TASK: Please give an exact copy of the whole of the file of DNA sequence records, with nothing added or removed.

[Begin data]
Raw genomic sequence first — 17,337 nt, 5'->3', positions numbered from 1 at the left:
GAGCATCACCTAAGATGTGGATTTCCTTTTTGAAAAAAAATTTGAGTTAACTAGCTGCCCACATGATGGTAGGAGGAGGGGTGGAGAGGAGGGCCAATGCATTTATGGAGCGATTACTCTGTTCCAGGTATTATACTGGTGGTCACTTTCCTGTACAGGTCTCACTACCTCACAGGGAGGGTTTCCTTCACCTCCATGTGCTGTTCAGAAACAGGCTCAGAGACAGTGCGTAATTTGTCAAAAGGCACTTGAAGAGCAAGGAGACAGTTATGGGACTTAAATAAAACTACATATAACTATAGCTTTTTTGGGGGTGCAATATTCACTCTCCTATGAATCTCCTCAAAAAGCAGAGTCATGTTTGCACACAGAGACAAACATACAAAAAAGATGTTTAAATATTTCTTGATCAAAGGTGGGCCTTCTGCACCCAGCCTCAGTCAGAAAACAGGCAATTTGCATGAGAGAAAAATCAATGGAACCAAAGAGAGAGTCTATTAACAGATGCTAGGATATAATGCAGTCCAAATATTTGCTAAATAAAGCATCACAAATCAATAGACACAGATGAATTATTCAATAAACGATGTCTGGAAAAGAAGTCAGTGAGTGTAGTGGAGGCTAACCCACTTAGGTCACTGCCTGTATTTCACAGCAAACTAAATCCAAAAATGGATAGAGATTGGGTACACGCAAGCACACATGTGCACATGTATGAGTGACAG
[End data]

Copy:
Raw genomic sequence first — 17,337 nt, 5'->3', positions numbered from 1 at the left:
GAGCATCACCTAAGATGTGGATTTCCTTTTTGAAAAAAAATTTGAGTTAACTAGCTGCCCACATGATGGTAGGAGGAGGGGTGGAGAGGAGGGCCAATGCATTTATGGAGCGATTACTCTGTTCCAGGTATTATACTGGTGGTCACTTTCCTGTACAGGTCTCACTACCTCACAGGGAGGGTTTCCTTCACCTCCATGTGCTGTTCAGAAACAGGCTCAGAGACAGTGCGTAATTTGTCAAAAGGCACTTGAAGAGCAAGGAGACAGTTATGGGACTTAAATAAAACTACATATAACTATAGCTTTTTTGGGGGTGCAATATTCACTCTCCTATGAATCTCCTCAAAAAGCAGAGTCATGTTTGCACACAGAGACAAACATACAAAAAAGATGTTTAAATATTTCTTGATCAAAGGTGGGCCTTCTGCACCCAGCCTCAGTCAGAAAACAGGCAATTTGCATGAGAGAAAAATCAATGGAACCAAAGAGAGAGTCTATTAACAGATGCTAGGATATAATGCAGTCCAAATATTTGCTAAATAAAGCATCACAAATCAATAGACACAGATGAATTATTCAATAAACGATGTCTGGAAAAGAAGTCAGTGAGTGTAGTGGAGGCTAACCCACTTAGGTCACTGCCTGTATTTCACAGCAAACTAAATCCAAAAATGGATAGAGATTGGGTACACGCAAGCACACATGTGCACATGTATGAGTGACAG